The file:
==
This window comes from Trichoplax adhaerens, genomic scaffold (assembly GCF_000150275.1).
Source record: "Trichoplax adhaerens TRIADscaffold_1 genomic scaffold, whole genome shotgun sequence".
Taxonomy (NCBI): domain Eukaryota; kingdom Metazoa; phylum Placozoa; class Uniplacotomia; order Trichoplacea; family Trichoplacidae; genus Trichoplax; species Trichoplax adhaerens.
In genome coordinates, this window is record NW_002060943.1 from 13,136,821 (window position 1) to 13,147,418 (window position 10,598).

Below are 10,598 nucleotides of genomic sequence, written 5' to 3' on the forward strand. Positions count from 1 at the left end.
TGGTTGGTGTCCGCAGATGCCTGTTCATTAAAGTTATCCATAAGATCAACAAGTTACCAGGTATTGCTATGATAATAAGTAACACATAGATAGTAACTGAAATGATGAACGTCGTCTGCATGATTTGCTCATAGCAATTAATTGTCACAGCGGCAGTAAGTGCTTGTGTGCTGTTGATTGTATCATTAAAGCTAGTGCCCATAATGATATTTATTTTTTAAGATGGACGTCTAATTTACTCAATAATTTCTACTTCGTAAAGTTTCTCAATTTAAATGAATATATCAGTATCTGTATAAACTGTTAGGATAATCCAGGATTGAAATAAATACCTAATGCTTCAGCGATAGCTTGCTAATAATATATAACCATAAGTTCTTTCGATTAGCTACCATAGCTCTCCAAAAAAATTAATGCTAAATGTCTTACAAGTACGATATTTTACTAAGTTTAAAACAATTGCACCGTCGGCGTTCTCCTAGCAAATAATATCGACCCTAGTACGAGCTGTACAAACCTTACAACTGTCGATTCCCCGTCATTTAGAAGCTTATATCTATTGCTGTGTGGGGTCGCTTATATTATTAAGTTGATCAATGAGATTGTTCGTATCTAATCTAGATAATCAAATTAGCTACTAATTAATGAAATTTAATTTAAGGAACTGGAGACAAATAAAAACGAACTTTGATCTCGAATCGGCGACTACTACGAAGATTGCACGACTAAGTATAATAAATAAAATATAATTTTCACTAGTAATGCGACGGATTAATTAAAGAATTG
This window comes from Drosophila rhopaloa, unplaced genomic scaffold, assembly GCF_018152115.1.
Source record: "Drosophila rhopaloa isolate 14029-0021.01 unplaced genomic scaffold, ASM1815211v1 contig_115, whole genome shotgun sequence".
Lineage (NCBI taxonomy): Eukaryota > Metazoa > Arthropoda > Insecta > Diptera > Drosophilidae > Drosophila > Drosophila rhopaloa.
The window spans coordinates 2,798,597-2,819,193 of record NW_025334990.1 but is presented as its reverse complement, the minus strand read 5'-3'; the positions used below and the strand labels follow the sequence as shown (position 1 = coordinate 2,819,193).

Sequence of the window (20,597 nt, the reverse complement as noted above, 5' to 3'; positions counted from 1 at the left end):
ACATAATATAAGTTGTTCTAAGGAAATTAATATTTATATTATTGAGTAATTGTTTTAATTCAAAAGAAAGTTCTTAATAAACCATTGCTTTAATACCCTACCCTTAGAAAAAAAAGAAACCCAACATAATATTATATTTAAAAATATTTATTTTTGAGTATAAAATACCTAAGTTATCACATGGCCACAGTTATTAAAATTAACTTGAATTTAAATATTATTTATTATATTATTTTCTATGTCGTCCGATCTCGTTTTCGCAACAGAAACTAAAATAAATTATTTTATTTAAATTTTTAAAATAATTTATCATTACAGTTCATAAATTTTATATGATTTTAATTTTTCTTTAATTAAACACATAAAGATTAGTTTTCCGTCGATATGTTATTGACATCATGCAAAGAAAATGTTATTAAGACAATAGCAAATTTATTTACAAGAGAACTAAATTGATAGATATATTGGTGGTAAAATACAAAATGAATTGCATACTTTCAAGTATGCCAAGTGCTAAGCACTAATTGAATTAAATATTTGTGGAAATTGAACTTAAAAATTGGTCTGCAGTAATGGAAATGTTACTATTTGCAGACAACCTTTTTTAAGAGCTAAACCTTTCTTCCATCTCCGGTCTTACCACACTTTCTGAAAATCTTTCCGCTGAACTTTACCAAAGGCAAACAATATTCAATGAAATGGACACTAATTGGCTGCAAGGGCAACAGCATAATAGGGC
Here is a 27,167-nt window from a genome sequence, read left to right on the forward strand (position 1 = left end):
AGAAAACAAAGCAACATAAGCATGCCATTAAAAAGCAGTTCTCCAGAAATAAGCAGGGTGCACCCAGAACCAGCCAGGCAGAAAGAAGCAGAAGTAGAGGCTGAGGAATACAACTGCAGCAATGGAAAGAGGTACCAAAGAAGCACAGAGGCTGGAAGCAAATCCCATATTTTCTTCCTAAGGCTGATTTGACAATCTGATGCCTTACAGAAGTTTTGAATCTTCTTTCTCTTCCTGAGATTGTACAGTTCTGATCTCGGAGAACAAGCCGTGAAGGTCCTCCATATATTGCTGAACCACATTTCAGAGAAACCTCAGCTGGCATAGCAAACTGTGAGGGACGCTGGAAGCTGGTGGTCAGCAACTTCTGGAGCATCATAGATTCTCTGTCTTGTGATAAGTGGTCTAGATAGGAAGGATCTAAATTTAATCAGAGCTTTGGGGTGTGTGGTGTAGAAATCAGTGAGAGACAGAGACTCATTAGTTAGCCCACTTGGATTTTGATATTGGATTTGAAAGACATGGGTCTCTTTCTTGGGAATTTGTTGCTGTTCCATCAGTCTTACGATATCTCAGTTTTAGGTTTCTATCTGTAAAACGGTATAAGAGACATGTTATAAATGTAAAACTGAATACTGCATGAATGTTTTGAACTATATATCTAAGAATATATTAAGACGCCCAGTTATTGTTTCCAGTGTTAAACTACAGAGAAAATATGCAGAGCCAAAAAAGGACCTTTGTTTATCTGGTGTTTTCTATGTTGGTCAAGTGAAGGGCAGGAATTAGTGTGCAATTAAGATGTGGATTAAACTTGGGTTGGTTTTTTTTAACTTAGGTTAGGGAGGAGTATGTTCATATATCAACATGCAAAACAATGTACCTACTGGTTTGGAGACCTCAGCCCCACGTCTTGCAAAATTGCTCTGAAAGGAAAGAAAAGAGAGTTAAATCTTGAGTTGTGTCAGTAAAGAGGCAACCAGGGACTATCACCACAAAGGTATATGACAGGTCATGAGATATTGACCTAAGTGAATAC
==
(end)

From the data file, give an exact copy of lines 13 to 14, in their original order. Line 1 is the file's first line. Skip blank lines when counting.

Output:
Here is a 27,167-nt window from a genome sequence, read left to right on the forward strand (position 1 = left end):
AGAAAACAAAGCAACATAAGCATGCCATTAAAAAGCAGTTCTCCAGAAATAAGCAGGGTGCACCCAGAACCAGCCAGGCAGAAAGAAGCAGAAGTAGAGGCTGAGGAATACAACTGCAGCAATGGAAAGAGGTACCAAAGAAGCACAGAGGCTGGAAGCAAATCCCATATTTTCTTCCTAAGGCTGATTTGACAATCTGATGCCTTACAGAAGTTTTGAATCTTCTTTCTCTTCCTGAGATTGTACAGTTCTGATCTCGGAGAACAAGCCGTGAAGGTCCTCCATATATTGCTGAACCACATTTCAGAGAAACCTCAGCTGGCATAGCAAACTGTGAGGGACGCTGGAAGCTGGTGGTCAGCAACTTCTGGAGCATCATAGATTCTCTGTCTTGTGATAAGTGGTCTAGATAGGAAGGATCTAAATTTAATCAGAGCTTTGGGGTGTGTGGTGTAGAAATCAGTGAGAGACAGAGACTCATTAGTTAGCCCACTTGGATTTTGATATTGGATTTGAAAGACATGGGTCTCTTTCTTGGGAATTTGTTGCTGTTCCATCAGTCTTACGATATCTCAGTTTTAGGTTTCTATCTGTAAAACGGTATAAGAGACATGTTATAAATGTAAAACTGAATACTGCATGAATGTTTTGAACTATATATCTAAGAATATATTAAGACGCCCAGTTATTGTTTCCAGTGTTAAACTACAGAGAAAATATGCAGAGCCAAAAAAGGACCTTTGTTTATCTGGTGTTTTCTATGTTGGTCAAGTGAAGGGCAGGAATTAGTGTGCAATTAAGATGTGGATTAAACTTGGGTTGGTTTTTTTTAACTTAGGTTAGGGAGGAGTATGTTCATATATCAACATGCAAAACAATGTACCTACTGGTTTGGAGACCTCAGCCCCACGTCTTGCAAAATTGCTCTGAAAGGAAAGAAAAGAGAGTTAAATCTTGAGTTGTGTCAGTAAAGAGGCAACCAGGGACTATCACCACAAAGGTATATGACAGGTCATGAGATATTGACCTAAGTGAATAC